Afterward, the band said good night for the third time. Shaking hands with fans on his way off-stage, Mitchell heard the guy next to me ask for a beer. He promptly returned to the cooler then handed the fan a beer. Jealous fans nearby then heard Mitchell’s simple explanation for the gift: “He asked.” The stage was empty again, but now there was desperation. We thought we might have to work hard for another encore. The GBV chants rose again. We made noise. As much as we could. The sign still burned. Eventually, the band returned to the cheers of their happily exhausted fans. Pollard’s bottle of tequila was now half-empty, and as he returned to his post he handed the bottle to a fan, saying “Here, pass that around.” It was gone in less than a minute. The guy next to me who got the beer screamed for “Johnny Appleseed,” and as luck would have it, the song began. Pollard went up an octave to exclaim “I’m first lieutenant to you, I am Johnny Appleseed!” and the crowd swayed contentedly to the cooed refrain “Sooo cherry.” Next was the two-and-a-half-minute tour-de-force “Weed King.”
The serene start belies the middle section’s Bolero-esque build to a bombastic finish. Pollard plays it beautifully, bellowing as the fireworks begin, “And watch colored lights shine down, dancing ‘round the lady’s face!” We summoned up what little energy we had left to sing and pump our fists. The song drew to a close and the band shook hands with the crowd again as they made their triumphant retreat. Just as before, we were determined not to let it end.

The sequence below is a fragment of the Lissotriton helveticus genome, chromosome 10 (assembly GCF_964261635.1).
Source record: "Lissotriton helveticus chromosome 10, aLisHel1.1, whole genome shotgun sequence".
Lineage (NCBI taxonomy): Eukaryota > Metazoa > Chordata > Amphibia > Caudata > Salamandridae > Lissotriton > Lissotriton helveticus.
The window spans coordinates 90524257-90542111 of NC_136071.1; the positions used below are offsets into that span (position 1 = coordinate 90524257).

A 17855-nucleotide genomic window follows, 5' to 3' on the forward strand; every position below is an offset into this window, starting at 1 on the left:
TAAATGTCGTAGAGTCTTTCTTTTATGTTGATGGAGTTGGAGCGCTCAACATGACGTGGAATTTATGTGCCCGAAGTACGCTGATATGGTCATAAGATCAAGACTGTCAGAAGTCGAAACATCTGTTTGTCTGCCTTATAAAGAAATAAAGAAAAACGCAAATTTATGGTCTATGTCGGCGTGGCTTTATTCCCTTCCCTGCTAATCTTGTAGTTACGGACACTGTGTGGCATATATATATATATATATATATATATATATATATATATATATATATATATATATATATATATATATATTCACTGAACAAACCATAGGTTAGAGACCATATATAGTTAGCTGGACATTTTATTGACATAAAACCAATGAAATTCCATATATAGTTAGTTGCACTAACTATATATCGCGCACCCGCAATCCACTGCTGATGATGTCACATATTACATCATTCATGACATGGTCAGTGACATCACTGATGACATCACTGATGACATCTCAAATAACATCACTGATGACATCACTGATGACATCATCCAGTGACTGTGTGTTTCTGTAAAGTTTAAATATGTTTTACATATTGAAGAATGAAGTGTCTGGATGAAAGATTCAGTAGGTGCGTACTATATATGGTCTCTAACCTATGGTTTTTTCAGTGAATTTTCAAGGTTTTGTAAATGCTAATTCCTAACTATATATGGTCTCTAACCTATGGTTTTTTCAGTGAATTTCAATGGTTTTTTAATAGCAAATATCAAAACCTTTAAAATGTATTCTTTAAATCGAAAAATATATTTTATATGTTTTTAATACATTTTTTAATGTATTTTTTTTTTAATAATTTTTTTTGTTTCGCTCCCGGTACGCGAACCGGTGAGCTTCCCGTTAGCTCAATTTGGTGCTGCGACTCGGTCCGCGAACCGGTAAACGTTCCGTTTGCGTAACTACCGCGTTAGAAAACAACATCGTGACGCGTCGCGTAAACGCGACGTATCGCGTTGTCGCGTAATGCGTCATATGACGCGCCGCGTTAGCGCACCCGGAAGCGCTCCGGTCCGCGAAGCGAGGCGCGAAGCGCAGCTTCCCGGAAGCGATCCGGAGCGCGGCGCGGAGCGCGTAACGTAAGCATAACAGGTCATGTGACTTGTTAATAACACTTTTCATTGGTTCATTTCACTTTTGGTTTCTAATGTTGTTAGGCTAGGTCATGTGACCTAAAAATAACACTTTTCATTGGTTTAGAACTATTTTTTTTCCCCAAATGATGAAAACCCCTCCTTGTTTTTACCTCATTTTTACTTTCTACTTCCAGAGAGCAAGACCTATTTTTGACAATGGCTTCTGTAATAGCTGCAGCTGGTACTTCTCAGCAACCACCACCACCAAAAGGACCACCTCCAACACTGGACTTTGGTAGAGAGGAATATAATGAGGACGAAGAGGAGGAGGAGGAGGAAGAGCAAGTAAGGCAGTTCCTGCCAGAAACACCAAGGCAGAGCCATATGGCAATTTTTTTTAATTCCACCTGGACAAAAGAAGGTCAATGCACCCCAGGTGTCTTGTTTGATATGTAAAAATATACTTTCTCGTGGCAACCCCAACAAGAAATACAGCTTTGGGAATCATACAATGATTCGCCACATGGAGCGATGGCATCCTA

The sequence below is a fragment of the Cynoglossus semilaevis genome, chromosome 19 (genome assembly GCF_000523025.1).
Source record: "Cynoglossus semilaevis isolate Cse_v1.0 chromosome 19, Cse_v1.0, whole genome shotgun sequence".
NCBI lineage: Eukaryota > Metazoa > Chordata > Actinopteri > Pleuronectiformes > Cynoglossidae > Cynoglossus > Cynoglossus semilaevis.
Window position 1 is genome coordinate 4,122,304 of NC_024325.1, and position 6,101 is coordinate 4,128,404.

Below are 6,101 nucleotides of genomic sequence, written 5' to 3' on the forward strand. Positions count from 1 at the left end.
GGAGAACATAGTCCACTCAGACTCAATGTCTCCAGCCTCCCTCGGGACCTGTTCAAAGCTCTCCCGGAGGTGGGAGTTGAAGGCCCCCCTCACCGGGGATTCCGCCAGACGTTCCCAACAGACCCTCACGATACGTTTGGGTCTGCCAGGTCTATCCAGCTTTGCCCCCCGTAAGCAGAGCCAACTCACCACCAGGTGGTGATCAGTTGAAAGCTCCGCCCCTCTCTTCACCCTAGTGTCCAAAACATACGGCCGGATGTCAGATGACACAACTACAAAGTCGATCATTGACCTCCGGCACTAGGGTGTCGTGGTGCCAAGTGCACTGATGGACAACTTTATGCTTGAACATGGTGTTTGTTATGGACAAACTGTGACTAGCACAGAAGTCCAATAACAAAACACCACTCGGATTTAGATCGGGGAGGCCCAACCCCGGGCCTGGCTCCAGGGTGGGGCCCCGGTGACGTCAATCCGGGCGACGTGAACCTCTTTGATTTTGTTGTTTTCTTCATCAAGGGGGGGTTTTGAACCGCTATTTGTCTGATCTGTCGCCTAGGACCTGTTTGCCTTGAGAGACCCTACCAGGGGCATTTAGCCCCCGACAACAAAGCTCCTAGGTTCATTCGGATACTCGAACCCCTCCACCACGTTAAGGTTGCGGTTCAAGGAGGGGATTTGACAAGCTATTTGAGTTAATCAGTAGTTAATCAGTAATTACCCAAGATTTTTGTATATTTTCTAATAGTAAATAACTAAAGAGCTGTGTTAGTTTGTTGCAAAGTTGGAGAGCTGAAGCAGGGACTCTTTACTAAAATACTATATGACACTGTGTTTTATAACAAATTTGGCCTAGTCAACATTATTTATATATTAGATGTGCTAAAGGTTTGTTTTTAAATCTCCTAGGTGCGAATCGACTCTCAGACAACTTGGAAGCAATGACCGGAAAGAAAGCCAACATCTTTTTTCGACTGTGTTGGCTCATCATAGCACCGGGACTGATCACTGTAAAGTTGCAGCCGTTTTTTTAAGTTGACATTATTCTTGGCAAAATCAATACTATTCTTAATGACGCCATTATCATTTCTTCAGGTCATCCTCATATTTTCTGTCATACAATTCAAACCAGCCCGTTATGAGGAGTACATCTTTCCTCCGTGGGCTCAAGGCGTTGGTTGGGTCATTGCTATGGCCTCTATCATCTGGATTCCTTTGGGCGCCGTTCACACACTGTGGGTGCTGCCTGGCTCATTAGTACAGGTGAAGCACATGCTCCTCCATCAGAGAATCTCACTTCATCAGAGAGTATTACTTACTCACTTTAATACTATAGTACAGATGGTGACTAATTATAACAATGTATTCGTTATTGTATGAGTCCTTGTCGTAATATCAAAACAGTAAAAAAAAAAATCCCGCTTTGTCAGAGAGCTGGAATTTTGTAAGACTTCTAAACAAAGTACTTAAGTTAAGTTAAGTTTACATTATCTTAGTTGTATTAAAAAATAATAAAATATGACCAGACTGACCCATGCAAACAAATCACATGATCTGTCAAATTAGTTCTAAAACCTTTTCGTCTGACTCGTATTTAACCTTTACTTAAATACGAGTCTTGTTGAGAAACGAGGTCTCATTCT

We stomped feet and clapped hands. We whistled and hollered. Keith and I pounded our hands on the stage. Was a fourth possible? … Then the simultaneous groan of the 1,200-or-so present filled the air. The sign was extinguished.
As the dazed crowd slowly dispersed, I looked at Keith, exhausted. “I’m covered in sweat and I don’t think any of it is mine.” Our Canadian friends spied us and shuffled over, clothes drenched and smiling wide. “How the hell are you going to review that?” they asked.
I shook my head and gave a tired laugh, “I don’t know.”
1. Pimple Zoo
2. Break Even
3. Matter Eater Lad
4. Tractor Rape Chain
5. Cut-Out Witch
6. Shocker in Gloomtown
7. Bright Paper Werewolves
8. Buzzards and Dreadful Crows
9. A Good Flying Bird
10. Striped White Jets
11. Exit Flagger
12. Closer You Are
13. My Valuable Hunting Knife
14. Awful Bliss
15. 14 Cheerleader Coldfront
17. Unleashed! The Large-Hearted Boy
18. My Impression Now
19. Hot Freaks
20. Watch Me Jumpstart
21. Gold Star for Robot Boy
22. Gleemer (The Deeds of Fertile Jim)
23. The Goldheart Mountaintop Queen Directory
24. Game of Pricks
25. I Am A Scientist
26. Queen of Cans and Jars
27. Quality of Armor
28. Motor Away
29. A Salty Salute
30. Echos Myron